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Gender + Sexuality

Ten Legends of Vancouver's Penthouse Nightclub

TYEE LIST #29: New book chronicles one sensational family business.

Aaron Chapman 8 Dec

Aaron Chapman is a writer, historian, and musician with a special interest in Vancouver's entertainment and crime history. Liquor, Lust, and the Law is his first book.

[Editor's note: Those who've lived in Vancouver for a time no doubt have crossed paths with the Penthouse Nightclub, with its boxy sign and neon green lettering. Few may know of the Seymour St. club's storied past, and the Family Filippone behind it all. In a new book, Liquor, Lust, and the Law, Aaron Chapman collects some of those stories. It started over five years ago, when Chapman was commissioned to write about the nightclub's 60th anniversary for the Vancouver Courier. After the story was published, Danny Filippone, the son of one of the Penthouse's founding brothers, Ross, said he and his father agreed it was the best, most accurate article about the club ever written. Chapman followed with a book, out now from Arsenal Pulp Press. We asked Chapman to summarize some of the Penthouse's legends from his book, and share them below.]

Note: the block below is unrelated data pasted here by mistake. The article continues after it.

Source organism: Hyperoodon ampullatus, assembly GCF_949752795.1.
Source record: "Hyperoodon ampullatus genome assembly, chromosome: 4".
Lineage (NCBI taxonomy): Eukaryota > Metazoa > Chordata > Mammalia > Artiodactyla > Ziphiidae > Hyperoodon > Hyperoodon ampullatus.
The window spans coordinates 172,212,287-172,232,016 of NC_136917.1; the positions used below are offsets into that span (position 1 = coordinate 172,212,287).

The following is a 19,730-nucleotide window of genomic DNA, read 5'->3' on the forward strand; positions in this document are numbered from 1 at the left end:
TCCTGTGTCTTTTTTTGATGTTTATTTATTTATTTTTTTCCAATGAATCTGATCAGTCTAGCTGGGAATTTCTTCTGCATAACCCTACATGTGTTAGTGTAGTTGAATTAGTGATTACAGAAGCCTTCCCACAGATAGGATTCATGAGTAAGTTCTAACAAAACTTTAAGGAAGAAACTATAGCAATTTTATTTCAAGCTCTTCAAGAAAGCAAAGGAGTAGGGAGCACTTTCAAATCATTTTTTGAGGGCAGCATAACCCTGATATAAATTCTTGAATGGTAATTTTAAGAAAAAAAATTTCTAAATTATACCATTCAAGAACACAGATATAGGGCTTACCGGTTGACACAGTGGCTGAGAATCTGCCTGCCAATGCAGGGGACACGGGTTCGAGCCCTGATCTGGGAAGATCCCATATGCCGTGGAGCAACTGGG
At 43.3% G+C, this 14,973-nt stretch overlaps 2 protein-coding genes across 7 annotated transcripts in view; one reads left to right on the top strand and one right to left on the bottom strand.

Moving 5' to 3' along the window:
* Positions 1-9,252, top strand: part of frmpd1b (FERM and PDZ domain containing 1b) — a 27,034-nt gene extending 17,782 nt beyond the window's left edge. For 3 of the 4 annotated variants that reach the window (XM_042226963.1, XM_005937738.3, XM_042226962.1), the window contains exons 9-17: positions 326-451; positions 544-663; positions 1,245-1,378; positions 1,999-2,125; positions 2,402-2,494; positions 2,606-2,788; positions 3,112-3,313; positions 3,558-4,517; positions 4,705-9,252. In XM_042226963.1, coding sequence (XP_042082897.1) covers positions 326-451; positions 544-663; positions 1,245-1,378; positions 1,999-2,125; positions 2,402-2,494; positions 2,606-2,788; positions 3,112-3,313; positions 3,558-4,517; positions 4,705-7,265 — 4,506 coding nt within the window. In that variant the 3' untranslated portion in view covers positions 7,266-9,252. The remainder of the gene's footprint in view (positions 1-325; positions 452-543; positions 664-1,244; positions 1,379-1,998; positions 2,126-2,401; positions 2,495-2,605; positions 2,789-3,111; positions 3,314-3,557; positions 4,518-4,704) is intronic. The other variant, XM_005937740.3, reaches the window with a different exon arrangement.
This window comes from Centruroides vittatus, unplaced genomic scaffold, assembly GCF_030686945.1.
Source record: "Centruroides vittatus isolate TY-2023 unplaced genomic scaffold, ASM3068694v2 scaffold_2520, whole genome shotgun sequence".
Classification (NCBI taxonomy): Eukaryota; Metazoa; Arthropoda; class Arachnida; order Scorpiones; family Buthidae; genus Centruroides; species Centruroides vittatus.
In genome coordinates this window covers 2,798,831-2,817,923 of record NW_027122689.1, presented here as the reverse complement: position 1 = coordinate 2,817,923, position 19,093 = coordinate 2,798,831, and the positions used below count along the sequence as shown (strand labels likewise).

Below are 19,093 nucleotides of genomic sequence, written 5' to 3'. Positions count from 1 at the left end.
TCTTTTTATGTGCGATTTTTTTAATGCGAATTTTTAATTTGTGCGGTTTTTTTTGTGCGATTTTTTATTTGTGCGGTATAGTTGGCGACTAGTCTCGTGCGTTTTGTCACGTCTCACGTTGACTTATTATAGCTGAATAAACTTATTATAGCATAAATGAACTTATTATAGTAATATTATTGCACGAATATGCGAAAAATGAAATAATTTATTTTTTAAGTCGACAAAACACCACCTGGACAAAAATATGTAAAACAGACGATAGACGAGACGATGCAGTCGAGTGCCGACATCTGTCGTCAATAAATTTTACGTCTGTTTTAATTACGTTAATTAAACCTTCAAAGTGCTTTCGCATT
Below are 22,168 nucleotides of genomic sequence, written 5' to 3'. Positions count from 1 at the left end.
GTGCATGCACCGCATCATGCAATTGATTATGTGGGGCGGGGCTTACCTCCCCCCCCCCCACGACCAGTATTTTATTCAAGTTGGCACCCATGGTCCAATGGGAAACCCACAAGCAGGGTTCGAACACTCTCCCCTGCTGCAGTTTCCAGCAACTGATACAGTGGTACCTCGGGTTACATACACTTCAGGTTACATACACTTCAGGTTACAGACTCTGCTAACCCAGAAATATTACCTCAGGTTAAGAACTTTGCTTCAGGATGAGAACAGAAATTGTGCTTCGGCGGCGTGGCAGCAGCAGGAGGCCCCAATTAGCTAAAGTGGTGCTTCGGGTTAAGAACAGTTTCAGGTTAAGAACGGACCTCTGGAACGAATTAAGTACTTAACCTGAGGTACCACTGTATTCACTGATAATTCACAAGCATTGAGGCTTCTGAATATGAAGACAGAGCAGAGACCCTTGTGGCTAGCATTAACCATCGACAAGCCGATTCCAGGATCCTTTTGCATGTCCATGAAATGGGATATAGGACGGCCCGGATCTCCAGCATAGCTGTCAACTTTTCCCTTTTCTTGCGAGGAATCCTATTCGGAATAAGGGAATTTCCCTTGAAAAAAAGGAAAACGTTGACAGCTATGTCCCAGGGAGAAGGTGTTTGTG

1. The Family Do-good: The Filippone family bought the land the Penthouse sits on in 1941, and began building the building that still exists there today. What originally housed the operations for their trucking and taxi business also found space for their Eagle Time Athletic Club, turning the building into somewhat of a community centre for over 500 local kids, with the Filippones sponsoring boxing, soccer teams, and baseball. The club already had its own boxing star with Jimmy Filippone a two time B.C. Golden Gloves champion. After the Second World War, in 1947 the Filippones began to expand the building and the business into what would eventually become the nightclub.

2. Satchmo and the sauce: While places like the Hotel Vancouver refused black entertainers such as jazz musician Louis Armstrong accommodations, the Filippone family not only booked black American musicians as entertainment, but also housed them. Sammy Davis Jr. performed at the Penthouse and stayed at the family home next door. In 1950, fresh from his set at Burrard Street's Palomar Ballroom, Louis Armstrong and his band headed to the Penthouse. Patrons in attendance that evening were delighted by impromptu performances and jam sessions by the group, who drank and socialized with customers. Some recall Armstrong mysteriously disappearing, and whispers that he was misbehaving with something or somebody in one of the upstairs rooms persisted for years. Like many things with the Penthouse, the truth is stranger than fiction. As Penthouse co-founder Ross Filippone explains in the book, "Louis really loved Italian food. He came in hungry and went to our kitchen, put on an apron, even a chef's hat and starting making his own spaghetti sauce, pushing our cook out of the way. It was really comical. The chef was standing there with nothing to do while Louis was stirring the sauce. What are you going to do, push Satchmo out of the way?"

582px version of Ella Fitzgerald
Ella Fitzgerald stops by the club. Photo courtesy of Danny Filippone and the Penthouse.